Graph showing the difference between girls and boys admitted to hospital for eating disorders

Records also show hospital admissions dating back to 2005 for individuals under 18 years old who committed self-harm. While the numbers for boys have seen a smaller amount of variation with a general upward trend, the figure for girls has climbed sharply during the last decade, with the most significant jump occurring between 2012/13 and 2013/14.

Hospital admissions for self-harm are up by two-thirds among girls


Two of the most common methods of self-harm are poisoning and cutting. Self-poisoning victims are about five times as likely to be girls, and the number of girls hospitalised for cutting themselves has quadrupled over the course of a decade.

Most self-harm admissions involve cases of self-poisoning, which has risen drastically among girls
Self-harm hospitalisations involving girls cutting themselves have quadrupled since 2005


Although self-harm, depression, and other mental health problems are more commonly reported and identified in girls, suicide rates are far higher among boys. This data is consistent with research on differences found between men and women in methods used to commit suicide, the influence of alcohol, and other social or cultural factors.

Teenage boys are more than twice as likely to kill themselves as girls
  • In the UK the Samaritans can be contacted on 116 123. In the US, the National Suicide Prevention Lifeline is 1-800-273-8255. In Australia, the crisis support service Lifeline is 13 11 14. Other international suicide helplines can be found at www.befrienders.org.

Mental health data shows stark difference between girls and boys

A snapshot view of NHS and other data on child and adolescent mental health reveals a stark difference along gender lines.

As reported earlier this week, the results of a study by University College London and the University of Liverpool show a discrepancy between the emotional problems perceived by parents and the feelings expressed by their children. Researchers asked parents to report signs of emotional problems in their children at various ages; they also presented the children at age 14 with a series of questions to detect symptoms of depression.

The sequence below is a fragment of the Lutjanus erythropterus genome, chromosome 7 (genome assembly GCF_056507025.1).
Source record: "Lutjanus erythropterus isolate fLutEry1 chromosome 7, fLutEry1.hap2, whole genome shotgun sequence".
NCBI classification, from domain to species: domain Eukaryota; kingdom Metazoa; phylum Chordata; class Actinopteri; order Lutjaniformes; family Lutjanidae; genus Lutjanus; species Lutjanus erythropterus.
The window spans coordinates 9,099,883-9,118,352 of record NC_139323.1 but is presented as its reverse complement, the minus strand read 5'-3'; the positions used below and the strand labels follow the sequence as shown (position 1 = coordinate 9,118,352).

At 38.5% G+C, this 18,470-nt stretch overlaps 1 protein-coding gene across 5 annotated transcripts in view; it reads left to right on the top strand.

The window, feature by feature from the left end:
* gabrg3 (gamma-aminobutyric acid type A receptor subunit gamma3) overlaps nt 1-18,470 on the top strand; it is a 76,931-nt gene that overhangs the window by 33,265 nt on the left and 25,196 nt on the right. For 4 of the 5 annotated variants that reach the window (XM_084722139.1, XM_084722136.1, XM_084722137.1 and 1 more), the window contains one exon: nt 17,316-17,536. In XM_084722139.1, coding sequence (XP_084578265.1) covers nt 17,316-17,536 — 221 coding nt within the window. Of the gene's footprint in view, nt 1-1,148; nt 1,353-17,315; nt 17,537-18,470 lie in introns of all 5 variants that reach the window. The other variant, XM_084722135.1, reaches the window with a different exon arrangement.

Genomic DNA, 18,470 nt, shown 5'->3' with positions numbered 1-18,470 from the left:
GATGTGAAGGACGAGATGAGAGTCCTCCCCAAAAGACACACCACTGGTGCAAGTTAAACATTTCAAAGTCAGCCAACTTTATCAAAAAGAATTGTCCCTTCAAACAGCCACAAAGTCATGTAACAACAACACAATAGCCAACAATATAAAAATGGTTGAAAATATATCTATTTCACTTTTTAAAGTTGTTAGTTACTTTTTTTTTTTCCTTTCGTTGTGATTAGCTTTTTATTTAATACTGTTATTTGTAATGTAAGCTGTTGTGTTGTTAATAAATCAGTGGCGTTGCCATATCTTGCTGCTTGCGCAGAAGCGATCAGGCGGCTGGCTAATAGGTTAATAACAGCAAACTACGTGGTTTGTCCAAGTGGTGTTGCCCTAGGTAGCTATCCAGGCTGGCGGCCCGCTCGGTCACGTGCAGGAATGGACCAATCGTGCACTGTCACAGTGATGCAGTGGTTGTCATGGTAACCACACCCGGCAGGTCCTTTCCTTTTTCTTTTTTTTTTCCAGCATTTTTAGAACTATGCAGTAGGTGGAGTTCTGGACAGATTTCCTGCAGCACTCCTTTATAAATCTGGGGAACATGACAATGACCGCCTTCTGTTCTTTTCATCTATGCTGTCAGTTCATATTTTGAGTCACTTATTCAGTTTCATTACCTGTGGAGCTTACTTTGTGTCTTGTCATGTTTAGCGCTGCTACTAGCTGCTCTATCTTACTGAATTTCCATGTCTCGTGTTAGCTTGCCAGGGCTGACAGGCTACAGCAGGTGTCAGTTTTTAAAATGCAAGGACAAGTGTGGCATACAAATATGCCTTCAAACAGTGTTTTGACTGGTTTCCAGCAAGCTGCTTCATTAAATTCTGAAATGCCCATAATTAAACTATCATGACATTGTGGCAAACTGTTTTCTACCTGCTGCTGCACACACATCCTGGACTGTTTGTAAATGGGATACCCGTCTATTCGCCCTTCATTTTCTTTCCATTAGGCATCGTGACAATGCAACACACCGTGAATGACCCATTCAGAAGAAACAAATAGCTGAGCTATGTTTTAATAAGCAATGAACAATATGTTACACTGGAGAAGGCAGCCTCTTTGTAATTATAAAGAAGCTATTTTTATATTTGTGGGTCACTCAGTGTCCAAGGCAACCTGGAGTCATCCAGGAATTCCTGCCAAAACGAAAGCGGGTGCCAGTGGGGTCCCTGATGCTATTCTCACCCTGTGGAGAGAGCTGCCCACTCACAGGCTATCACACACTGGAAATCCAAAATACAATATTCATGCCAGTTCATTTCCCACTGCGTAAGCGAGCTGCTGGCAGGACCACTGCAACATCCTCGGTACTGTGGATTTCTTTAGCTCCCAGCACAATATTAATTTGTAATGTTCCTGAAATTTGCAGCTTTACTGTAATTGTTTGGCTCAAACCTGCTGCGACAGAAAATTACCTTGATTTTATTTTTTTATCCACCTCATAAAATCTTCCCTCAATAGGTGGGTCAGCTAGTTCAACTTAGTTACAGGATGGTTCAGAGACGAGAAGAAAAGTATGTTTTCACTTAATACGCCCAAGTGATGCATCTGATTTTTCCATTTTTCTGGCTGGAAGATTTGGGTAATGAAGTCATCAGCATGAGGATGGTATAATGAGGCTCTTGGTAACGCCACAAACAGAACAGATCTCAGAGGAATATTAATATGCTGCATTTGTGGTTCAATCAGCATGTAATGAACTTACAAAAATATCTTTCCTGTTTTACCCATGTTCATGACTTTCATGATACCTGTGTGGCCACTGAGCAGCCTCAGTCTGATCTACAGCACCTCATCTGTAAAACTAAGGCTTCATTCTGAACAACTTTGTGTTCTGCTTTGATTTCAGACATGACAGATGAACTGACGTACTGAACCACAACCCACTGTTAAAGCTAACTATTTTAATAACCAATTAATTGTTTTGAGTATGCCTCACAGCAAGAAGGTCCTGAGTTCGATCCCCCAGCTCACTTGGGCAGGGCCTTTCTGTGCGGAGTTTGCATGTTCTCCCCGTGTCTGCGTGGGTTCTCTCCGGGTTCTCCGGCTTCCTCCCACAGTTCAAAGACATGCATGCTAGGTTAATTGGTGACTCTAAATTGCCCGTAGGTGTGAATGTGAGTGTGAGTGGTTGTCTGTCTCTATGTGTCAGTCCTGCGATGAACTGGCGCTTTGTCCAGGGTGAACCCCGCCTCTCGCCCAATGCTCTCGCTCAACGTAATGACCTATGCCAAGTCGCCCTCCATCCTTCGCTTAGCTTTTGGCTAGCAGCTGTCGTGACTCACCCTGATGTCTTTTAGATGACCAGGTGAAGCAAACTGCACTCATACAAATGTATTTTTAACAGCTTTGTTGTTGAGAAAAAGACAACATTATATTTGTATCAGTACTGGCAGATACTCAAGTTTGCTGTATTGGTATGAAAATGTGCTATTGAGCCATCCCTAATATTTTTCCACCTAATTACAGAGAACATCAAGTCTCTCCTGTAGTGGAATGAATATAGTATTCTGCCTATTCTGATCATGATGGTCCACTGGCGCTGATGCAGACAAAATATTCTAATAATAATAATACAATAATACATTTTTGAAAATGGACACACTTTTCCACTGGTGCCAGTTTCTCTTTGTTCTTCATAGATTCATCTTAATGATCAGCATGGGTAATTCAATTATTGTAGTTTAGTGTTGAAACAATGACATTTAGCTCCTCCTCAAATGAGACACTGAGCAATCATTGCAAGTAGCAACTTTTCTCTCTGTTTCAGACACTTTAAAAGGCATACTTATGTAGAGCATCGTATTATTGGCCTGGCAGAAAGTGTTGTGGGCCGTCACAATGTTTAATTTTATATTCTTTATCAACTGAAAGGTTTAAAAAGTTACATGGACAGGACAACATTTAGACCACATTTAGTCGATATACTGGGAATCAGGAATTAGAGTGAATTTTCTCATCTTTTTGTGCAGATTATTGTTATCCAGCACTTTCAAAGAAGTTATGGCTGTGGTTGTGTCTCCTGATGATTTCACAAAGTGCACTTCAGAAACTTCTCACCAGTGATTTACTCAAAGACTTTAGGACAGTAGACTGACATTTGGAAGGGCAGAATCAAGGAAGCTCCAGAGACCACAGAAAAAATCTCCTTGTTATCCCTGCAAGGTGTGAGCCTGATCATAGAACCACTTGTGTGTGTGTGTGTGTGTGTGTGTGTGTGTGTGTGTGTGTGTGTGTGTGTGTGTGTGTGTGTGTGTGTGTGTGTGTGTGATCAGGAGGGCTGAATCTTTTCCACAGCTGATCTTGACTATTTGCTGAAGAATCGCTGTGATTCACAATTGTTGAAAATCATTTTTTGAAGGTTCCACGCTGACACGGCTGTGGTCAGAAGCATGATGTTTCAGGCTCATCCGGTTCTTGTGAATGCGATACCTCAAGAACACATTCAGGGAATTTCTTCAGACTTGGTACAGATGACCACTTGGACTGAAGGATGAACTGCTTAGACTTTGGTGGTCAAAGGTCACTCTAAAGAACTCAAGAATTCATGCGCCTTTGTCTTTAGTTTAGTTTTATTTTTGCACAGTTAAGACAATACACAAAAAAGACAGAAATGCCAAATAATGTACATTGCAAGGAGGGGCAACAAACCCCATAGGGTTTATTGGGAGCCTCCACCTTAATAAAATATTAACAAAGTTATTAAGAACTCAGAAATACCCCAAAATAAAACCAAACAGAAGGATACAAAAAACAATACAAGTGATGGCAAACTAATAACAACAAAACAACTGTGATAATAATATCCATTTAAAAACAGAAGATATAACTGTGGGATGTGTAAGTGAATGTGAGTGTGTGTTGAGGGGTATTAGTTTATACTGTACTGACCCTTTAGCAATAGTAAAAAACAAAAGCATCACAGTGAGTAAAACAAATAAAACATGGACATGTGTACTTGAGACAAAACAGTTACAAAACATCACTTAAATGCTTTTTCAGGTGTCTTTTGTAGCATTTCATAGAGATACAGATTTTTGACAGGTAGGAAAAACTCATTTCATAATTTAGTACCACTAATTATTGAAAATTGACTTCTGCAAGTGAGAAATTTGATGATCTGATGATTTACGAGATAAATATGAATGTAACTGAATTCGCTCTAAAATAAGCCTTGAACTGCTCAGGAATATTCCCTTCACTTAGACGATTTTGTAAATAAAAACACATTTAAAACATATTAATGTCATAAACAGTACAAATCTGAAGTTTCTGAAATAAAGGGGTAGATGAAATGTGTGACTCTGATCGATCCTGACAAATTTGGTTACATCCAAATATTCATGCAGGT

Graph showing that there is a discrepancy between self-expressed emotional problems in teens and problems reported by their parents


The study reveals that almost a quarter of teenage girls exhibit depressive symptoms. Data from NHS Digital, which examines the proportion of antidepressants prescribed to teenagers between 13 and 17 years old, shows that three-quarters of all antidepressants for this age group are prescribed to girls.

More than two-thirds of antidepressants prescribed to teenagers are for girls


Eating disorders are one of the most common manifestations of mental health problems, and are in some cases closely related to depression. A year-by-year breakdown of hospital admissions for eating disorders indicates that, while eating disorders in both boys and girls are on the rise, more than 90% of teens admitted to the hospital for treatment are girls.

Graph showing the difference between girls and boys admitted to hospital for eating disorders

Records also show hospital admissions dating back to 2005 for individuals under 18 years old who committed self-harm. While the numbers for boys have seen a smaller amount of variation with a general upward trend, the figure for girls has climbed sharply during the last decade, with the most significant jump occurring between 2012/13 and 2013/14.

Hospital admissions for self-harm are up by two-thirds among girls


Two of the most common methods of self-harm are poisoning and cutting. Self-poisoning victims are about five times as likely to be girls, and the number of girls hospitalised for cutting themselves has quadrupled over the course of a decade.